Monday, February 4, 20008
C.A.: Clarifies Scope of Statutory TRO in Parentage Cases
By STEVEN M. ELLIS, Staff Writer
The standard restraining order issued in parentage cases prohibiting a parent from removing a child from the state without the other party’s consent or a court order does not require a parent to bring a nonresident child into the state, the Fourth District Court of Appeal ruled Friday.
Div. One held that San Diego Superior Court Judge David Oberholtzer did not err when he issued a temporary custody order allowing a Colorado woman who filed custody proceedings in California to continue living in Colorado with her child, rather than return to California, because Family Code Sec. 7700 raises no presumption that a parent residing in another state with a child at the time he or she seeks assistance of a California family court must return the child.
The issue arose after the woman, who had previously lived with the child’s father—her boyfriend—in San Diego, moved to Colorado with the child when the relationship deteriorated. One month after leaving, she filed a petition in the San Diego Superior Court to establish that the man was the child’s father, and requested that the court determine custody and visitation, and appropriate child support.
The parties were unable to reach an agreement as to a custody sharing plan through mediation, so Oberholtzer adopted the mediator’s recommendation that the child reside primarily with the mother. He entered a judgment of paternity establishing the man as the child’s father, and temporary custody orders allowing the child to remain in Colorado and granting the father visitation.
Oberholtzer later granted shared legal custody to the couple, awarding primary physical custody to the mother and adopting a detailed visitation schedule providing for visitation to occur in San Diego and Colorado, respectively.
The father appealed, arguing that the trial court should have required the mother to return the child to California when it issued the temporary custody order, rather than allowing them to remain in Colorado. He contended that the restraining order that automatically issues under Family Code Sec. 7700 when a petition is filed required that the child be returned to California, and that the court erred in failing to issue an order to that effect.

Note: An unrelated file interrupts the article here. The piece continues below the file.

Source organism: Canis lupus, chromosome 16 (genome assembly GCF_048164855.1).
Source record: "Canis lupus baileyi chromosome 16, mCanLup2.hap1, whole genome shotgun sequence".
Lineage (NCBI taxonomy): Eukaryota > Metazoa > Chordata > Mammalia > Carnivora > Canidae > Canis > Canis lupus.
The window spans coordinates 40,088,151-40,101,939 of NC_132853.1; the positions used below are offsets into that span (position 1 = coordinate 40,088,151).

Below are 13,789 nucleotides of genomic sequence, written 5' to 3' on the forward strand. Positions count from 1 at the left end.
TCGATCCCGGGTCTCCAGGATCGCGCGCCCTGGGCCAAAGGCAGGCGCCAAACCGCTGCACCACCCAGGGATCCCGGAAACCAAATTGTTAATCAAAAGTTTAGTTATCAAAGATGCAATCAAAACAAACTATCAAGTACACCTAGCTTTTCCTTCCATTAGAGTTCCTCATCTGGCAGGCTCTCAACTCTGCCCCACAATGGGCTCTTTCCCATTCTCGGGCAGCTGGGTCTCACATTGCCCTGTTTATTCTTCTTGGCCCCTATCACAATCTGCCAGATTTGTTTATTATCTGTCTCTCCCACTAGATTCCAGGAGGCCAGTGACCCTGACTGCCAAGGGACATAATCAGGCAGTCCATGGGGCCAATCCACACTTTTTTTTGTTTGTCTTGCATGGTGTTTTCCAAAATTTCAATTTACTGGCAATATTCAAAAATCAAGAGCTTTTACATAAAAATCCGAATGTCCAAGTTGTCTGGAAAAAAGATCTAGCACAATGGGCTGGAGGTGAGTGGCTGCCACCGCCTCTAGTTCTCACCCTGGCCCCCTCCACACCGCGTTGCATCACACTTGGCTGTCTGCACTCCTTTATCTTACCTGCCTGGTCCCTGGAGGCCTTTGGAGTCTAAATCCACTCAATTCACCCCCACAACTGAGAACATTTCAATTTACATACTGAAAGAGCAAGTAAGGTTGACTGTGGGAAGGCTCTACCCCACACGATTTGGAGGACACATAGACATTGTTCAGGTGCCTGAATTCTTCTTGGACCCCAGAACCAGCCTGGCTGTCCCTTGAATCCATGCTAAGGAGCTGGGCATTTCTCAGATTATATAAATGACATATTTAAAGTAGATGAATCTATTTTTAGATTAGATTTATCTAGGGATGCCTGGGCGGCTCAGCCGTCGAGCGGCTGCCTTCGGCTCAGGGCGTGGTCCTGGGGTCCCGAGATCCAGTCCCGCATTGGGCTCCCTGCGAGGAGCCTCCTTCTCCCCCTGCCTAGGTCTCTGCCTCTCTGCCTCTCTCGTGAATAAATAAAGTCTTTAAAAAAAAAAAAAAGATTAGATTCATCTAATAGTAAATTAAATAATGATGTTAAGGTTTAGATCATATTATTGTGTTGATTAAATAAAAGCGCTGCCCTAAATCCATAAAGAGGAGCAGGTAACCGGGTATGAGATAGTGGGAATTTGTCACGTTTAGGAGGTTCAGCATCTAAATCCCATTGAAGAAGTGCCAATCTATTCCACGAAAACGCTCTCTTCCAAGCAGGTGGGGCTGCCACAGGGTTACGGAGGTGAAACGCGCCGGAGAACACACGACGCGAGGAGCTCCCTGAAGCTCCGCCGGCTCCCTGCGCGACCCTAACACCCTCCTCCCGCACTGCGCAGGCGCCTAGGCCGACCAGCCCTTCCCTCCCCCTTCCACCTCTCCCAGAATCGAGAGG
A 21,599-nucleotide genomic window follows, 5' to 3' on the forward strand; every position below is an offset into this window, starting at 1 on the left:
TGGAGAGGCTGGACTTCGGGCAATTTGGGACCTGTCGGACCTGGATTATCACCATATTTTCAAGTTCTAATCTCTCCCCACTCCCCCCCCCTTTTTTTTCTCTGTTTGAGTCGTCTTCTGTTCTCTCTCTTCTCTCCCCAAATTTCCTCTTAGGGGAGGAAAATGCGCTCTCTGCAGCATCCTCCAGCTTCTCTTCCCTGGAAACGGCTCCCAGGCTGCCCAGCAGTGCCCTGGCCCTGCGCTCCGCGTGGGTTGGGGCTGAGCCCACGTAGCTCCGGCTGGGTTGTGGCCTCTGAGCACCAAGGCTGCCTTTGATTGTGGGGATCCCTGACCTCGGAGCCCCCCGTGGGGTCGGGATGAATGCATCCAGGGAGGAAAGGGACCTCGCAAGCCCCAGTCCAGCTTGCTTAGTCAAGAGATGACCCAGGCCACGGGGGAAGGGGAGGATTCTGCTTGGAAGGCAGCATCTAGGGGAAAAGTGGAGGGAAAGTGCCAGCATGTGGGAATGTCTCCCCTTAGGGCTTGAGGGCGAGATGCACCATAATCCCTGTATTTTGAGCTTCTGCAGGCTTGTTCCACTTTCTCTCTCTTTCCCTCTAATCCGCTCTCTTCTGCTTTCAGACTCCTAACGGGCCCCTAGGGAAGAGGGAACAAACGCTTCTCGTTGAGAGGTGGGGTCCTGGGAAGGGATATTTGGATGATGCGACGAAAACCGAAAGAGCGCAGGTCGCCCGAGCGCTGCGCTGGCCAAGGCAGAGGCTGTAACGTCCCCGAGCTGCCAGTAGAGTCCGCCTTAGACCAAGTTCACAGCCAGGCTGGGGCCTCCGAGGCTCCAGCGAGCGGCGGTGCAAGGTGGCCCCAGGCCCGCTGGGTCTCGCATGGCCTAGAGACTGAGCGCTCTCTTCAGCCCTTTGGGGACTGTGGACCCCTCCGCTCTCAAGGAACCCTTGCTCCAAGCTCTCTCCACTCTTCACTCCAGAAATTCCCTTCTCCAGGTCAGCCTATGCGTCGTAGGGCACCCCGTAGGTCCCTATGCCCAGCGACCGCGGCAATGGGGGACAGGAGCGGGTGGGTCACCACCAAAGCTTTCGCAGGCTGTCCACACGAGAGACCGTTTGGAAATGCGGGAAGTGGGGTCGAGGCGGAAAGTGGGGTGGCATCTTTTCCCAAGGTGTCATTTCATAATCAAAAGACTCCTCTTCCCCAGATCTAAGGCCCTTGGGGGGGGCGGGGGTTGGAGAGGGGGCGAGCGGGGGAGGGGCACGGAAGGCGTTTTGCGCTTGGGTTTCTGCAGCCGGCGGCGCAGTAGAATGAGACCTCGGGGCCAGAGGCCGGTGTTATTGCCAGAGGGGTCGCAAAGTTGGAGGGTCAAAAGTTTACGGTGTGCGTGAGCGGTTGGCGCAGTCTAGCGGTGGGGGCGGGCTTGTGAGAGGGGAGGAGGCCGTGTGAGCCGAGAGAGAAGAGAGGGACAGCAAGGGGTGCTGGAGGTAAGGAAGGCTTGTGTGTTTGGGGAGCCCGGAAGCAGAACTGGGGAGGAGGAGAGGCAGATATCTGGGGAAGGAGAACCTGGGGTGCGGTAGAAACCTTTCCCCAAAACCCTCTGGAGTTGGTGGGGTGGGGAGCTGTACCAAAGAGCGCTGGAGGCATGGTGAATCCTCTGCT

Trial Court Upheld
Writing for the court, Justice Cynthia Aaron rejected the man’s contention and affirmed the trial court’s decision.
“As the trial court pointed out,” she wrote, “the statute does not state that a child who is already residing in another state at the time the petition is filed must be returned to California. Rather, the provision states only that a parent may not remove the child from the state, absent written permission from the other party or an order of the court, once the petition has been filed.”
Noting that the child was not in California at the time the petition was filed, Aaron said that there was no indication that the mother had removed the child from the state unlawfully because no party had petitioned the court for an order determining custody at the time.
Although California courts have jurisdiction to make custody determinations with respect to nonresident children in certain circumstances under the Uniform Child Custody Jurisdiction and Enforcement Act, Aaron wrote that there was “no reason to believe that the Legislature intended that children living elsewhere be returned to California anytime a custody proceeding has been initiated in California.”
‘Child’s Best Interest’
She concluded that, even if the court were to accept the father’s contention that Sec. 7700 created a presumption that a parent must return a nonresident child, and that failure to do so would violate the automatic temporary restraining order, “the trial court’s first concern is the child’s best interest.”
“If the trial court has the power to permit a party to remove a child from the state after a petition has been filed…,” she wrote, “the court must have the authority to determine…that a child who has previously been removed from the state need not be returned…if doing so would not be in that child’s best interest.”
Writing that the trial court “clearly believed that” under the circumstances, Aaron concluded that the order permitting the child to remain in Colorado was warranted and that Oberholtzer had not abused his discretion.
In an unpublished portion of the opinion, she also concluded that Oberholtzer applied the correct standard in issuing his custody determination, and that he did not abuse his discretion in granting the mother custody. She also wrote that the father had waived procedural errors that he claimed deprived him of a fair hearing for failure to raise them in his opening brief.
Justices Judith L. Haller and Patricia D. Benke joined Aaron in her opinion.
The case is Sarah B. v. Floyd B., 08 S.O.S. 774.
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